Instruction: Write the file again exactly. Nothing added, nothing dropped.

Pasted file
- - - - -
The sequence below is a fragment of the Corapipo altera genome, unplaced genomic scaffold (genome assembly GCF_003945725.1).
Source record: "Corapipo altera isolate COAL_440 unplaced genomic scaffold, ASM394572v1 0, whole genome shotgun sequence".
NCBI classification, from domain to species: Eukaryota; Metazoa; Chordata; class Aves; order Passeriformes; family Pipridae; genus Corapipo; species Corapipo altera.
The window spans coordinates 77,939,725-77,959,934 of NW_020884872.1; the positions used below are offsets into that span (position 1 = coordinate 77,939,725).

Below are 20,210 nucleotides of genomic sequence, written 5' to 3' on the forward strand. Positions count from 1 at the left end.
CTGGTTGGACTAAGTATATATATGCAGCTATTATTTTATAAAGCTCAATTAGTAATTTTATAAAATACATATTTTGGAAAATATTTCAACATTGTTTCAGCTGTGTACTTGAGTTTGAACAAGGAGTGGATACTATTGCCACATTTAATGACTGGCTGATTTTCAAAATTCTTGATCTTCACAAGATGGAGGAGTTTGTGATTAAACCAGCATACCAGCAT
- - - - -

The sequence below is a fragment of the Corapipo altera genome, unplaced genomic scaffold (genome assembly GCF_003945725.1).
Source record: "Corapipo altera isolate COAL_440 unplaced genomic scaffold, ASM394572v1 0, whole genome shotgun sequence".
NCBI classification, from domain to species: Eukaryota; Metazoa; Chordata; class Aves; order Passeriformes; family Pipridae; genus Corapipo; species Corapipo altera.
The window spans coordinates 77,939,725-77,959,934 of NW_020884872.1; the positions used below are offsets into that span (position 1 = coordinate 77,939,725).

Below are 20,210 nucleotides of genomic sequence, written 5' to 3' on the forward strand. Positions count from 1 at the left end.
CTGGTTGGACTAAGTATATATATGCAGCTATTATTTTATAAAGCTCAATTAGTAATTTTATAAAATACATATTTTGGAAAATATTTCAACATTGTTTCAGCTGTGTACTTGAGTTTGAACAAGGAGTGGATACTATTGCCACATTTAATGACTGGCTGATTTTCAAAATTCTTGATCTTCACAAGATGGAGGAGTTTGTGATTAAACCAGCATACCAGCAT